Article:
So first off you need to install any FTDI virtual comm. port drivers if you don't already have some installed (don't need this on Linux usually as these drivers usually get included in the kernel, but I haven't tried Realterm via Wine on Linux). Then you need to install Realterm on each device. Next you'll need to build the data diode. For now, I just soldered wires directly to the optocoupler pins, as well as soldering the 47nF capacitor again directly to the pins (the capacitor acts as a low pass filer, it's a necessary component according to the datasheet ( ). Refering to this picture is nice ( ), and you connect +5V and GND pins from each USB-serial converter, and *ONLY* the TX pin on the TX side, and the RX pin on the RX side. This is very important, in essence you have 2 things that are enforcing the isolation of transmitting one way. First, by not even connecting an RX pin back to TX, then the enforcing of the unidirectional path for data flow with the optocoupler which has an LED on one side, and a photodiode on the other. Tranducers are bidirectional however, a simple experiment to try is to take an LED, attach a digital multimeter to it, and shine a flashlight on the LED, you will see some voltage. Depending on the strength of the flashlight it may get up to 1.3 or even 2V, which may be enough to do something. It may still be possible (though highly highly unlikely) to inject enough power via RF or optical channels to turn the photodiode into a transmitter and the LED will receive that, but I think it would be a ridiculously high level. I'm not sure, that's an experiment to try sometime.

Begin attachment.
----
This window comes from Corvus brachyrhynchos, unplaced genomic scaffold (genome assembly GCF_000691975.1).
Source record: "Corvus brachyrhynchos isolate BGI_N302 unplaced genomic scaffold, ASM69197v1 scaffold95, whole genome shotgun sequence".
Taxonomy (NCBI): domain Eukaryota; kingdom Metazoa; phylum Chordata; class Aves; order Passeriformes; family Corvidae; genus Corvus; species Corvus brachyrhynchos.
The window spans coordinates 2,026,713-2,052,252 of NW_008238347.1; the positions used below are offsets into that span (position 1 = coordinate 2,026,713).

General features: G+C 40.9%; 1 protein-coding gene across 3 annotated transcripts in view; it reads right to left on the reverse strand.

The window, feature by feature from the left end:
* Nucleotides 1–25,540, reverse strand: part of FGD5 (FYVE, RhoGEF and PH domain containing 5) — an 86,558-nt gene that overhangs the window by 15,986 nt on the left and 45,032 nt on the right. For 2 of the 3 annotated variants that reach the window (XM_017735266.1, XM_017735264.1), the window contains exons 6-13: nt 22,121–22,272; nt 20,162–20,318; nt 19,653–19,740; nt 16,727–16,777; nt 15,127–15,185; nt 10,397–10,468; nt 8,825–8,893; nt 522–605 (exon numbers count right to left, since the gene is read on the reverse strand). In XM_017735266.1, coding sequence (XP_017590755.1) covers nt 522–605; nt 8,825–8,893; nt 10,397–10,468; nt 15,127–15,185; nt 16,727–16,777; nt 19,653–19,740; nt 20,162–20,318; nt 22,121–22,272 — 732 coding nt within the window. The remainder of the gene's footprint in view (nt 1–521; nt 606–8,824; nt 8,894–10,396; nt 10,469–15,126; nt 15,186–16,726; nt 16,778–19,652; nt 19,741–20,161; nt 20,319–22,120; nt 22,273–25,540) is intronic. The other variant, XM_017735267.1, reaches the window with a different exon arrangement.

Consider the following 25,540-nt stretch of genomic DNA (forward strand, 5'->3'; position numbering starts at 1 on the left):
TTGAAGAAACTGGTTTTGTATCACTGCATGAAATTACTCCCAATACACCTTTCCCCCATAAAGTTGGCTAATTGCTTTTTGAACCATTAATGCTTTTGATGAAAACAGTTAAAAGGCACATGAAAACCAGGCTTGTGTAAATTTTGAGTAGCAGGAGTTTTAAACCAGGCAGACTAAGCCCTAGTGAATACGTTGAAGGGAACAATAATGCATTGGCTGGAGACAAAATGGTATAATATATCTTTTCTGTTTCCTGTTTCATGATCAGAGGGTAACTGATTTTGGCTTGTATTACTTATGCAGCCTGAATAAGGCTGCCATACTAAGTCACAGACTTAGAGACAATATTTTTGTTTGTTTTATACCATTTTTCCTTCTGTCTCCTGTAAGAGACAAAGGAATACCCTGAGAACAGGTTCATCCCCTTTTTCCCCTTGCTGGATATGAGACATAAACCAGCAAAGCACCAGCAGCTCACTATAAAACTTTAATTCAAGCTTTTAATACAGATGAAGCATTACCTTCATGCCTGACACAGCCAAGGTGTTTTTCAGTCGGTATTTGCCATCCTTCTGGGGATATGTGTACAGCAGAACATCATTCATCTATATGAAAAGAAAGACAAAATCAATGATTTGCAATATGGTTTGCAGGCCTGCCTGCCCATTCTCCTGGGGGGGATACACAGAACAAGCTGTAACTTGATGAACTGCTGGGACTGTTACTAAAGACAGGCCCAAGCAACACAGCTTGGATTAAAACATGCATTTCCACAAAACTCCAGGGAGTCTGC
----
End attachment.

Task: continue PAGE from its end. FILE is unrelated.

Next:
Be careful that you do not connect anything to pins 3 or 7 on the optocoupler, or it will not work. I can tell you that for sure.

I used the male-female wire connectors that you typically get with an Arduino kit, however you wire it up is up to you, but I do want to make a simple PCB for this. Once you have your data diode made, connect each side to your TX computer and RX computer, you'll need some mini-to-normal USB cables for this as well of course. Create some make up file, for this example I'll transmit this text file I'm making and take pictures for the blog post.

Once file is created, open up Realterm (installing Realterm on Windows should be very easy so I'm skipping over that). Click on the "Port tab", let's keep the baud rate at the default of 57600 (but I've tried it 115200 and it still worked), now you need to see what port your USB Virtual Comm. Port is at, it can be different numbers. You need to find which one it is, for me it's #3. Leave all the other settings alone, they're fine. Once you have your port setup, you click on the "Change" button with the green check mark. Now setup your RX side, same thing, set the baud rate at 57600, find what USB Virtual Comm. Port you use, for me it's #11, then go to the "Echo Port" tab, and use the same settings for baud rate and the Port, click on the "Echo On" and the "Monitor" check box, then hit the "Change" button with the green check mark. For some reason the "Capture File" feature wasn't working for me, so you don't even need to mess with that. Now go back to the TX side, go to the "Send" tab, and look at the "Dump File to Port" text at the bottom. Click on the box with 3 dots, and search for your file you've saved on your PC. Once found, hit "Send File" and you should see text start showing up on the RX side terminal.

It's really not too bad once you've done it a couple times.